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Gauteng liquor traders face licence deadline

| Legislation

Up to 9,500 liquor businesses in Gauteng could be forced to close if they do not verify the status of their licences with the Gauteng Liquor Board by the end of next month.

Last month, the board gave the affected businesses, including liquor shops owned by grocery chains such as Woolworths and Pick n Pay, as well as restaurant chains like News Café, a 45-day deadline to validate their licences or stop trading.

Gauteng economic development spokeswoman Phindile Kunene said on Thursday the database verification exercise was conducted annually.

She said it was intended "to allow a window period within which liquor traders could be assisted to comply with laws governing their businesses, as well as to update records and ensure that any missing fields on the database were filled in.

"Since the records fluctuate, meaning there are new entrants and old liquor traders who may no longer be trading, the verification process will assist in identifying those within a prescribed period, and to act against the defaulters," she said.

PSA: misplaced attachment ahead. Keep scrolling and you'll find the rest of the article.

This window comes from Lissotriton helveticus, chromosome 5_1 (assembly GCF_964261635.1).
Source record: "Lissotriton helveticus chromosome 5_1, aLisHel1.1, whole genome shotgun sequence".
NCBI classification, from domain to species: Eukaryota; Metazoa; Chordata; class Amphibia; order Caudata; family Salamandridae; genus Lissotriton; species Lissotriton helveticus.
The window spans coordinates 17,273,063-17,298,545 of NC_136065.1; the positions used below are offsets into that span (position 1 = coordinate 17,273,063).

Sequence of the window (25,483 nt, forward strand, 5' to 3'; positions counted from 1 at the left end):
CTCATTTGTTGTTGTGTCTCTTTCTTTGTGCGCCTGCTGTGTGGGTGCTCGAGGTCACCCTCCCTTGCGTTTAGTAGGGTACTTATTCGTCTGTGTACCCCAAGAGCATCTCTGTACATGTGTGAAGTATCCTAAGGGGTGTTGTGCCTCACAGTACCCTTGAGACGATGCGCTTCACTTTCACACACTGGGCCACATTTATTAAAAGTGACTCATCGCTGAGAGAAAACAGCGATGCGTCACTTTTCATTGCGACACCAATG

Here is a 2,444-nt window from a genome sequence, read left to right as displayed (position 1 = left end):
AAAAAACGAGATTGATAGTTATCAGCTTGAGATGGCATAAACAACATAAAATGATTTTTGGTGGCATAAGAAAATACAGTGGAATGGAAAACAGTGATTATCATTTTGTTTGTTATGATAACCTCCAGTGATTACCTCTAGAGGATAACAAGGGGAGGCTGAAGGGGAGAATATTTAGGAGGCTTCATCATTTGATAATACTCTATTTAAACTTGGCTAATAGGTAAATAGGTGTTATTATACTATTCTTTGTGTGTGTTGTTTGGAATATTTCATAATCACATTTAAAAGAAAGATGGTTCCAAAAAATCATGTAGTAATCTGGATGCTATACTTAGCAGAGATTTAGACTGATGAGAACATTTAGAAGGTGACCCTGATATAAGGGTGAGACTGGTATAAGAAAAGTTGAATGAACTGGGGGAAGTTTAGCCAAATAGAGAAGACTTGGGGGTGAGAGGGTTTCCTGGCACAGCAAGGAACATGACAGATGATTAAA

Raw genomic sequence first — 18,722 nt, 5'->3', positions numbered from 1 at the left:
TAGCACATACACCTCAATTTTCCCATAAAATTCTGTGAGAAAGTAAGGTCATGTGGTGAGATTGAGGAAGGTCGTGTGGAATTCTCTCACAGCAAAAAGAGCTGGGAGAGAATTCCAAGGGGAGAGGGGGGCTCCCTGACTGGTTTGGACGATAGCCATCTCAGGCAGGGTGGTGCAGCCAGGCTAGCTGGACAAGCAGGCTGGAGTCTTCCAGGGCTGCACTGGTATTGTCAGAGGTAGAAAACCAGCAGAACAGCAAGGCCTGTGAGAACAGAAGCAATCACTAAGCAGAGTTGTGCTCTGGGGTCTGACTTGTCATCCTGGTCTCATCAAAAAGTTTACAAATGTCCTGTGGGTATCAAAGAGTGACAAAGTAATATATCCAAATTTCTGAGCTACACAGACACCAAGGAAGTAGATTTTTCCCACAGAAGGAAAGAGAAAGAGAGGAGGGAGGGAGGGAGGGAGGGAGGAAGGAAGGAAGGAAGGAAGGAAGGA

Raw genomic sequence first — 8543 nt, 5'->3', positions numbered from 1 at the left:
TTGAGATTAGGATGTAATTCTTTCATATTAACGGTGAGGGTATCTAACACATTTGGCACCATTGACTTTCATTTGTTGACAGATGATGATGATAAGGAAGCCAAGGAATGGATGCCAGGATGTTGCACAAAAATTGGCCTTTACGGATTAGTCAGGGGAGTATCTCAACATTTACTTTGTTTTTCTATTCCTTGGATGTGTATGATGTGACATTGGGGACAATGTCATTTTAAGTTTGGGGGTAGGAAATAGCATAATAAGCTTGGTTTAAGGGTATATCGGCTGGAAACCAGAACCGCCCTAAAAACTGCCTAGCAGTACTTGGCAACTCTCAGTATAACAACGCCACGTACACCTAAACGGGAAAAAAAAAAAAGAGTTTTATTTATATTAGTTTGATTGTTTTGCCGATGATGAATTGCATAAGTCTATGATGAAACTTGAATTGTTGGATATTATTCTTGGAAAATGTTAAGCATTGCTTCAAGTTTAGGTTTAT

The deadline is April 30, according to an advert placed in a national newspaper last month.

"Failure by liquor traders whose businesses appear on the list to verify and update the status of their licences before the closing date will result in their licences being declared null and void and (they) will not be allowed to continue trading," the advert read.

However, attorney Leon Slotow, who said Woolworths liquor stores and News Café were among his more than 1,000 clients, said that since the advert was published it had been difficult to get the full list of businesses affected from the Gauteng Liquor Board.

He said it would also be costly for businesses to put together the documentation required for the verification process as some papers would have to be obtained from auditors.

Mr Slotow said while he accepted the liquor board wanted to "clean up its act", the cost should not be passed on to licensees. He said there were no provisions in the Liquor Act granting the board powers in the verification process such as terminating licences.

Gauteng Liquor Traders Association president Linda Madida agreed with Mr Slotow, saying "the process is confusing".

Ms Kunene said the requirements for verification were a certified copy of the liquor licence, copies of company registration documents, a certified copy of the owner’s identity document, as well as work permits and passports when the business is owned by non-South African citizens.

Certified copies of proof of renewals dating back three years were required for businesses that had been in operation for a long period, she said.

Ms Kunene said the board was within its powers to terminate unverified licences as the law provided for a licence to expire "on a date on which the licensee abandons it in writing or on a date otherwise determined by the board".

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